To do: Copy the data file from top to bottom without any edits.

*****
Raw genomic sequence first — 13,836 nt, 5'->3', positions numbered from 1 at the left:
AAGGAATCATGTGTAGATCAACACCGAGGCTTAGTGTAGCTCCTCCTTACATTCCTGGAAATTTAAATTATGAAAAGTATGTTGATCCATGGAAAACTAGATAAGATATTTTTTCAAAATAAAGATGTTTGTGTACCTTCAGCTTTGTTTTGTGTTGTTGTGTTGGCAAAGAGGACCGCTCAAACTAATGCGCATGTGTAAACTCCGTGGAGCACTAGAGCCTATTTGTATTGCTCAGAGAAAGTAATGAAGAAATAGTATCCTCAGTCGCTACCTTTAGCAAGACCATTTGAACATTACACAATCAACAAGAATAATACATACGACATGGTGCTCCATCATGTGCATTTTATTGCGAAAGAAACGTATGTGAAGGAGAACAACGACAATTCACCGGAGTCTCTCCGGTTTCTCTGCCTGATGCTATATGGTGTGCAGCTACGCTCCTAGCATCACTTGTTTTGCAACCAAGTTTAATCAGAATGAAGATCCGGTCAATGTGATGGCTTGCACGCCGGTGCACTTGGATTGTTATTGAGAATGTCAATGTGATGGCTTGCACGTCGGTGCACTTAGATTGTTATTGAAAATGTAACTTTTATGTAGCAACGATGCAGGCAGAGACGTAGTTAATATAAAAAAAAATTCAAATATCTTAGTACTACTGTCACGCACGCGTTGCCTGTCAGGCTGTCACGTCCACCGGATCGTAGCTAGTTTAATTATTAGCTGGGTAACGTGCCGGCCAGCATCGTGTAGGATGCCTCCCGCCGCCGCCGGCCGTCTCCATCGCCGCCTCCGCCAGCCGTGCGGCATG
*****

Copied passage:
Raw genomic sequence first — 13,836 nt, 5'->3', positions numbered from 1 at the left:
AAGGAATCATGTGTAGATCAACACCGAGGCTTAGTGTAGCTCCTCCTTACATTCCTGGAAATTTAAATTATGAAAAGTATGTTGATCCATGGAAAACTAGATAAGATATTTTTTCAAAATAAAGATGTTTGTGTACCTTCAGCTTTGTTTTGTGTTGTTGTGTTGGCAAAGAGGACCGCTCAAACTAATGCGCATGTGTAAACTCCGTGGAGCACTAGAGCCTATTTGTATTGCTCAGAGAAAGTAATGAAGAAATAGTATCCTCAGTCGCTACCTTTAGCAAGACCATTTGAACATTACACAATCAACAAGAATAATACATACGACATGGTGCTCCATCATGTGCATTTTATTGCGAAAGAAACGTATGTGAAGGAGAACAACGACAATTCACCGGAGTCTCTCCGGTTTCTCTGCCTGATGCTATATGGTGTGCAGCTACGCTCCTAGCATCACTTGTTTTGCAACCAAGTTTAATCAGAATGAAGATCCGGTCAATGTGATGGCTTGCACGCCGGTGCACTTGGATTGTTATTGAGAATGTCAATGTGATGGCTTGCACGTCGGTGCACTTAGATTGTTATTGAAAATGTAACTTTTATGTAGCAACGATGCAGGCAGAGACGTAGTTAATATAAAAAAAAATTCAAATATCTTAGTACTACTGTCACGCACGCGTTGCCTGTCAGGCTGTCACGTCCACCGGATCGTAGCTAGTTTAATTATTAGCTGGGTAACGTGCCGGCCAGCATCGTGTAGGATGCCTCCCGCCGCCGCCGGCCGTCTCCATCGCCGCCTCCGCCAGCCGTGCGGCATG